A study across three countries where HIV incidence is fueled by substance use found that a little support went a long way for people living with the virus and injecting drugs — helping them to stay on antiretroviral treatment and opioid substitution therapy, and keep their viral levels suppressed. The study, at health centers in Ukraine, Vietnam and Indonesia, linked participants with either the standard interventions of referrals to HIV treatment and methadone clinics, as well as services for substance use treatment programs, syringe services and risk counseling as well as screening, testing and treatment for other infections, or all of that plus a “systems navigator” to help them overcome hurdles to accessing the services as well as two brief counseling sessions.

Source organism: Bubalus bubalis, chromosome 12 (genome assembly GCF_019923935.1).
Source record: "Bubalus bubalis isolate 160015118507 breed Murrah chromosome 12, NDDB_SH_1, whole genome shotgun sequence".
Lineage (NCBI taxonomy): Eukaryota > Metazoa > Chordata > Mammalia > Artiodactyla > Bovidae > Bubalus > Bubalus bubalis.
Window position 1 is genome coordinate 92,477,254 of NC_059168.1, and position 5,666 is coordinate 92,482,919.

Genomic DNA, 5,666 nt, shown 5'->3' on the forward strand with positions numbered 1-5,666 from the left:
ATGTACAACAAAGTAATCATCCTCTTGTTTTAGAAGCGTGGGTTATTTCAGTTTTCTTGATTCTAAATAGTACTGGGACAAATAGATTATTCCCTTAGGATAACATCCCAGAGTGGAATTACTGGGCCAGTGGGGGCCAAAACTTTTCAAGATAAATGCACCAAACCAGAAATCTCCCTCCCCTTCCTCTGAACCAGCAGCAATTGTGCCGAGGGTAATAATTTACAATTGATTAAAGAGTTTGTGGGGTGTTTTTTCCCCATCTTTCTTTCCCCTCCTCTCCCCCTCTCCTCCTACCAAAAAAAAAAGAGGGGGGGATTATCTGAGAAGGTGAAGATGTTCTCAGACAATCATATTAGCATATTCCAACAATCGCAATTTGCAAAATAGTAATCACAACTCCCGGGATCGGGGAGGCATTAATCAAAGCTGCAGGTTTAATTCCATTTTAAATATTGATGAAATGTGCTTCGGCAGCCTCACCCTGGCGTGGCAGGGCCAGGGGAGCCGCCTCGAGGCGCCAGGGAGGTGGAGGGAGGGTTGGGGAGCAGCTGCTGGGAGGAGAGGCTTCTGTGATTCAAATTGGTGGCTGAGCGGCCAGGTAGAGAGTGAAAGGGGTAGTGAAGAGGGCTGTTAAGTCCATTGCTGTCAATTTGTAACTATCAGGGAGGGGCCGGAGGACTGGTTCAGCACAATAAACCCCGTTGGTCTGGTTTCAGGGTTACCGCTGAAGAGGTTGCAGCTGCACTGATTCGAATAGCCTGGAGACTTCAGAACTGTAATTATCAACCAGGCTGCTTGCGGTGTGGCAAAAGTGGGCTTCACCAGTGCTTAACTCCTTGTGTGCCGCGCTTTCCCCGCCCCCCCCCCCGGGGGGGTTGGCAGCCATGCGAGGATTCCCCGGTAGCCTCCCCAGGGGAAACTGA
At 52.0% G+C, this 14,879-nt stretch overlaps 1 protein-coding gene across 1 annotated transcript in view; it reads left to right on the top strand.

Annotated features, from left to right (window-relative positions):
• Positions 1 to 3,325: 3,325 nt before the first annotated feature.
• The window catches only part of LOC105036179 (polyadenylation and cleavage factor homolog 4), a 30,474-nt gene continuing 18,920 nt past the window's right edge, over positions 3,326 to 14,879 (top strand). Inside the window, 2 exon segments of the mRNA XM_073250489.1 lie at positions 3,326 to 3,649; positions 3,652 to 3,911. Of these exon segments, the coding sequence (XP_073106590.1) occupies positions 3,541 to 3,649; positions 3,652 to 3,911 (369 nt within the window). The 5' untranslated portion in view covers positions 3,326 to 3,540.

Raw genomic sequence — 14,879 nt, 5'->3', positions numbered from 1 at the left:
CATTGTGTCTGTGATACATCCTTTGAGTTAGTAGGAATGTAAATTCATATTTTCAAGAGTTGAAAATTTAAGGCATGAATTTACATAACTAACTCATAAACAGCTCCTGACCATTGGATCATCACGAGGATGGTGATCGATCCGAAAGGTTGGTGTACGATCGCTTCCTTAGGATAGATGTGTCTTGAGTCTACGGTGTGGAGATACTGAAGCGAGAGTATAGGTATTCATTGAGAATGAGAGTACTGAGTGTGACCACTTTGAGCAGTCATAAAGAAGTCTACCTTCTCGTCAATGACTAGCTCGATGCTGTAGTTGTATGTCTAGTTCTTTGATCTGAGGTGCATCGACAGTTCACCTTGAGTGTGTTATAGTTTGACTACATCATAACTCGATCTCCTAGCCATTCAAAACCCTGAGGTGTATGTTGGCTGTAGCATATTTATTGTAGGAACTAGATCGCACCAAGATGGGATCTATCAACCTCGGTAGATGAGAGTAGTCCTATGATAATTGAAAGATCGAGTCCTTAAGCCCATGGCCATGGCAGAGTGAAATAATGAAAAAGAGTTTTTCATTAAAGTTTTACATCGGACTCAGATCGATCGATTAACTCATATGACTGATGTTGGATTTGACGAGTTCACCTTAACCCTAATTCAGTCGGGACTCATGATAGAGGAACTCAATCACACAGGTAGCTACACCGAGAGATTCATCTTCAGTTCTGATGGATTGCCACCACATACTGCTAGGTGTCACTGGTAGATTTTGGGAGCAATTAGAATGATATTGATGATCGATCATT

Not only did those who received the additional guidance have increased adherence to both HIV and substance use treatment, but death rates were lower among both them, and partners with whom they injected drugs than among those who received only standard interventions. And while new HIV infections among the injecting partners of those assigned either set of interventions were few, they were entirely among those receiving only standard services, without the additional guidance.
The study, led by Dr. William C. Miller of Ohio State University and reported in the Sept. 1 Lancet was intended to set the stage for a larger study, exploring the range of benefits that might be gained from measures to help people living with HIV who inject drugs overcome obstacles they face accessing services.